“When I first joined the company, we wanted to see how we could truly incorporate additive manufacturing (AM) into large-scale manufacturing,” says Rolland. He explains that the company noted two significant problems that were keeping AM from being used in industrial applications. The first was the speed of printing. So, the company developed new technology to help companies print faster to make 3D-printed products at scale. Then, they noticed a second major problem in the actual materials available for AM applications. Most of the conventional materials for 3D printing, especially resins, work based on the principles of inkjet printing. However, the chemistry of these polymers and the printing process didn’t necessarily align with complex architectures and material applications such as those required for shoes or cars.
“We realized we needed a different platform,” says Rolland.
From this realization, Carbon developed dual-cure chemistry that combines the utility and properties of UV-curable and thermal-curable resins. On their own, both types of resins have major limitations. However, Carbon realized that combining the two materials would open up new opportunities for manufacturing at scale.
Now, they can print with UV-curable resins and trap thermal-curable parts within their design for a two-stage development process. First, UV-curable polymers are printed and then placed in an oven to activate the thermal-curable chemistry. These industrial ovens can be similar to a conventional oven that you might find in your kitchen, but some of the products require inert heating under nitrogen gas. With this printing process, Carbon has been working with Adidas for the past seven years to develop 3D-printed midsoles for the company’s footwear.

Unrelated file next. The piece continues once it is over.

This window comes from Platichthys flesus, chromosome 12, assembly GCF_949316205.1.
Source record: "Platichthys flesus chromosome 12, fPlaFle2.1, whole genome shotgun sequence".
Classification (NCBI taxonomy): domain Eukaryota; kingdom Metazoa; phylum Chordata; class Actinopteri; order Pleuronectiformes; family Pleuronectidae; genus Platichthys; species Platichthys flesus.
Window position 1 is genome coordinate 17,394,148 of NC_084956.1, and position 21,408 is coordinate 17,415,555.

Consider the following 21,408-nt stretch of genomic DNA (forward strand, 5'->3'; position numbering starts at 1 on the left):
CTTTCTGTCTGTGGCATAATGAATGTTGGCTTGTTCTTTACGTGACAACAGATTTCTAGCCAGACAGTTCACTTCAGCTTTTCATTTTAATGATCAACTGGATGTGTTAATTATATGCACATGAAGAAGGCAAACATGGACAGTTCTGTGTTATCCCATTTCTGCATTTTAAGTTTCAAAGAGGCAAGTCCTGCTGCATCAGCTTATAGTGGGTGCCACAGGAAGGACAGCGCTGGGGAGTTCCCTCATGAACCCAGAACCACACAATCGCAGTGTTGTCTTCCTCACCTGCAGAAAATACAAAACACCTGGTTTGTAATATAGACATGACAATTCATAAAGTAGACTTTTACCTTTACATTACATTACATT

Initially, this partnership began with the EPU 41 material launched as part of the Future Craft 4D sneaker line. Despite great initial progress, both companies noticed issues with the material regarding its weight and performance.
In designing EPU 44, Carbon worked to decrease the weight of the midsole and improve the stiffness of the product by integrating lattices. To print complex lattice structures, the company needed to develop increasingly stiff struts to ensure the weight of the product was decreased without sacrificing support. The final product is a lattice design that provides forward displacement—a unique performance advantage. The lattice itself can translate vertical force into horizontal movement to improve athletic performance when the shoes are worn. Additionally, the company highlighted that the lattice material improves the shoe’s breathability. Plus, a single lattice can create multiple zones of compression instead of needing to use multiple densities of foam that can impact how a runner feels compression. The final product feels more like a personalized compression to mold with an athlete’s individual style of walking or running.
It seems that Carbon has achieved its goal of reaching large-scale manufacturing with its AM products. The Adidas 4D line is commercially available on its website and other sportswear sites, with all shoes in the line featuring Carbon’s 3D-printed midsoles made with the EPU 44 material. Although Carbon couldn’t provide specific numbers, Rolland shared that millions of pairs of the 4D shoes are produced every year and that the company’s 3D printers are being widely used in factories in Taiwan, China and Germany.
A Focus on Sustainability